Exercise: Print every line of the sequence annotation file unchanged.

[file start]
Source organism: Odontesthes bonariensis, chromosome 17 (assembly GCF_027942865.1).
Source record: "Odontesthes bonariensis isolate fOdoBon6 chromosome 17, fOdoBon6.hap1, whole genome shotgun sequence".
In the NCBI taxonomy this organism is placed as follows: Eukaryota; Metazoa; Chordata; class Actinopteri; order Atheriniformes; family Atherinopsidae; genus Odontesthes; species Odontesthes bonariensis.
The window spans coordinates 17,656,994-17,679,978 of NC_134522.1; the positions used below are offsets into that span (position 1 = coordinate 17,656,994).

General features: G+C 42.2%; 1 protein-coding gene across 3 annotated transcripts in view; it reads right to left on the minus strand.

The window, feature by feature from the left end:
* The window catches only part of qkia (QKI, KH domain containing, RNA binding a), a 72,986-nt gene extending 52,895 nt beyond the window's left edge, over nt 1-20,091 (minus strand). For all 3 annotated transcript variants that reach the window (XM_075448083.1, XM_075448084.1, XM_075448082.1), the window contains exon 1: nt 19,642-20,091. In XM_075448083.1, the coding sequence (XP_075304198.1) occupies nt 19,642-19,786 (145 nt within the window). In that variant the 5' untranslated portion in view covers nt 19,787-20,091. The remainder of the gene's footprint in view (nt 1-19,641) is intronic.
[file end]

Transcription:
Source organism: Odontesthes bonariensis, chromosome 17 (assembly GCF_027942865.1).
Source record: "Odontesthes bonariensis isolate fOdoBon6 chromosome 17, fOdoBon6.hap1, whole genome shotgun sequence".
In the NCBI taxonomy this organism is placed as follows: Eukaryota; Metazoa; Chordata; class Actinopteri; order Atheriniformes; family Atherinopsidae; genus Odontesthes; species Odontesthes bonariensis.
The window spans coordinates 17,656,994-17,679,978 of NC_134522.1; the positions used below are offsets into that span (position 1 = coordinate 17,656,994).

General features: G+C 42.2%; 1 protein-coding gene across 3 annotated transcripts in view; it reads right to left on the minus strand.

The window, feature by feature from the left end:
* The window catches only part of qkia (QKI, KH domain containing, RNA binding a), a 72,986-nt gene extending 52,895 nt beyond the window's left edge, over nt 1-20,091 (minus strand). For all 3 annotated transcript variants that reach the window (XM_075448083.1, XM_075448084.1, XM_075448082.1), the window contains exon 1: nt 19,642-20,091. In XM_075448083.1, the coding sequence (XP_075304198.1) occupies nt 19,642-19,786 (145 nt within the window). In that variant the 5' untranslated portion in view covers nt 19,787-20,091. The remainder of the gene's footprint in view (nt 1-19,641) is intronic.